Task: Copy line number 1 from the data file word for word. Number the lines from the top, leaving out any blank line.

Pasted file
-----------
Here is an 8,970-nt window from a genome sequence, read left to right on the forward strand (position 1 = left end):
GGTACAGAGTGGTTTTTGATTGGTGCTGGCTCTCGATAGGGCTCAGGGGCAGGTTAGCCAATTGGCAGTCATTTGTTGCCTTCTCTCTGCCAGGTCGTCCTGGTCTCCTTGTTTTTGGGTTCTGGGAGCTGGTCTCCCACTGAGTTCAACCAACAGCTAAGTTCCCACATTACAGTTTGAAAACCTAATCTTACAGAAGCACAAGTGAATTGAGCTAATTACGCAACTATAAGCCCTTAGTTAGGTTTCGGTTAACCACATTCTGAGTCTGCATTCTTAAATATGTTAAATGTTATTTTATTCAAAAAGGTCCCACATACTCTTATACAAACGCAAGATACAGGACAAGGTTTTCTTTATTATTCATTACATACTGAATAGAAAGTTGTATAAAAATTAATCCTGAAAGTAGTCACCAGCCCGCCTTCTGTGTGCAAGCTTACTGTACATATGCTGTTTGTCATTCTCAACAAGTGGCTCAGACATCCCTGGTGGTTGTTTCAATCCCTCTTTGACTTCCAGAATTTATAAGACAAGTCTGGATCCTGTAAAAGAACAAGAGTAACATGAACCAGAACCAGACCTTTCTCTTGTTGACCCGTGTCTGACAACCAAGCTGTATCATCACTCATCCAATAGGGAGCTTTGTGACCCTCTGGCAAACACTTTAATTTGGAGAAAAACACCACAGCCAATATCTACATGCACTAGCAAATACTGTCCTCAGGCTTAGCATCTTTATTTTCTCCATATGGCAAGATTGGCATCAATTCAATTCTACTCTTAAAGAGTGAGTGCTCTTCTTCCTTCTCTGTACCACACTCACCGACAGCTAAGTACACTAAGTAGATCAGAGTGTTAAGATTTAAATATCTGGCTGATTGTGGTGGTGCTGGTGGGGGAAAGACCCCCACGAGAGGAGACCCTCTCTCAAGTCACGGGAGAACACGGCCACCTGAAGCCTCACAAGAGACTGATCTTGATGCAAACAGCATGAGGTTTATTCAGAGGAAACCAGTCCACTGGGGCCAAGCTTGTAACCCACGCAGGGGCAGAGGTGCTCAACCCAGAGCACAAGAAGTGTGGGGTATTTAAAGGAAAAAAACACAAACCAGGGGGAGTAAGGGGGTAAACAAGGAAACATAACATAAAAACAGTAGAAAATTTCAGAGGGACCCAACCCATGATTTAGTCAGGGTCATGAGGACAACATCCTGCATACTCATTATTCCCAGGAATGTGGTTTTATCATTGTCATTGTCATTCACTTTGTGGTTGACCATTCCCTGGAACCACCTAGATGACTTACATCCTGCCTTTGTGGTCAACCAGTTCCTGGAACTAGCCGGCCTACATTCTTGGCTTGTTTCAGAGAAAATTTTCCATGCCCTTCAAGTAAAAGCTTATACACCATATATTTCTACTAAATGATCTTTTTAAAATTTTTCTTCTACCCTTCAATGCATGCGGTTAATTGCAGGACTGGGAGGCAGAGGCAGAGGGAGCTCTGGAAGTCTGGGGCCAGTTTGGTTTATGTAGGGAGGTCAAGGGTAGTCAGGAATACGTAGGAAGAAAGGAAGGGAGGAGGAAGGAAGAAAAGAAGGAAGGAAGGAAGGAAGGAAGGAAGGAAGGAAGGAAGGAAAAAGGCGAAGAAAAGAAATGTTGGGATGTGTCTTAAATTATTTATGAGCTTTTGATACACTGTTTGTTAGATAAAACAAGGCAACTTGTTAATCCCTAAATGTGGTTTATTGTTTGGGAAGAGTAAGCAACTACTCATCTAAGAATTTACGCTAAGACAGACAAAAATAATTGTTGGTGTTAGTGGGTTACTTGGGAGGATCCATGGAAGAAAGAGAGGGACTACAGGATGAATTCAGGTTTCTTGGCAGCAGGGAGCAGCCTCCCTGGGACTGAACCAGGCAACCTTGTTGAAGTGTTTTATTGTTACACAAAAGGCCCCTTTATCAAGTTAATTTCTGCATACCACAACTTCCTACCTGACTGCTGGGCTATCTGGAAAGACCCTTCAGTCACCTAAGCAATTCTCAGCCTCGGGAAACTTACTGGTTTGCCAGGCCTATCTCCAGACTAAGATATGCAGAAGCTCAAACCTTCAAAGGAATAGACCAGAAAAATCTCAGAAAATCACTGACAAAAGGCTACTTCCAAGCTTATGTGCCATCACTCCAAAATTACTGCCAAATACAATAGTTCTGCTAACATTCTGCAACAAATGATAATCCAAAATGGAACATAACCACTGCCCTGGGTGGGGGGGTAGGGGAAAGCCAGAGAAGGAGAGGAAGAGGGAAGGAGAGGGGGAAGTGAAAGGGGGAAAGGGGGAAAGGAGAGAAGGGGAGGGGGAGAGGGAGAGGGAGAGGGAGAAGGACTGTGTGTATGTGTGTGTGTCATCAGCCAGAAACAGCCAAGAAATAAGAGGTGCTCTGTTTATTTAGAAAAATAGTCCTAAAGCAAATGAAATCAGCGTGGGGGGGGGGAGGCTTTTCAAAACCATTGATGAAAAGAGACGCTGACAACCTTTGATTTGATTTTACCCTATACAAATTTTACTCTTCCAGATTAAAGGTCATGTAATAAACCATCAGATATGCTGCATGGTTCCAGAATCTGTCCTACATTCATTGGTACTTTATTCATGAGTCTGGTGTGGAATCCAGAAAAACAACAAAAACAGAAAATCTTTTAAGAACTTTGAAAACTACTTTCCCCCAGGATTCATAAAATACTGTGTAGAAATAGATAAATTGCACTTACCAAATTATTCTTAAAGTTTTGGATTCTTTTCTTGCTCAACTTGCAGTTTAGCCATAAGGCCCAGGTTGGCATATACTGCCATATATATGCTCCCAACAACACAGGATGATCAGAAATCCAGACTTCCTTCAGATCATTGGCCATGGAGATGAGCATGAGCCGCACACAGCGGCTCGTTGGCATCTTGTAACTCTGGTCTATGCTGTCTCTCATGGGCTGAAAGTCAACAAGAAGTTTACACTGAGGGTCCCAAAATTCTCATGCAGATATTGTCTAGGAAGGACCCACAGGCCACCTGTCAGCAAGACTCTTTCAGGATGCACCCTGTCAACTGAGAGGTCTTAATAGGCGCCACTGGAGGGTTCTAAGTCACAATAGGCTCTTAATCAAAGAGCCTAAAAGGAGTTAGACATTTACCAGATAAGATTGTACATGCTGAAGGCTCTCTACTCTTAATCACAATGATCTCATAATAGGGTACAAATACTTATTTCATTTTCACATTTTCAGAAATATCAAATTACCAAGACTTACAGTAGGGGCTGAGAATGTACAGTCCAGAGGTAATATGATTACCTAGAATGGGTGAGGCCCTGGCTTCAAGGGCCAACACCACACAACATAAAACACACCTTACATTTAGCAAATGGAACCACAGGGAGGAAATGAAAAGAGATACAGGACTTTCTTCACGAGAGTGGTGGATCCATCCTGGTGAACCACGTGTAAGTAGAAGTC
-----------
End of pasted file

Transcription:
Here is an 8,970-nt window from a genome sequence, read left to right on the forward strand (position 1 = left end):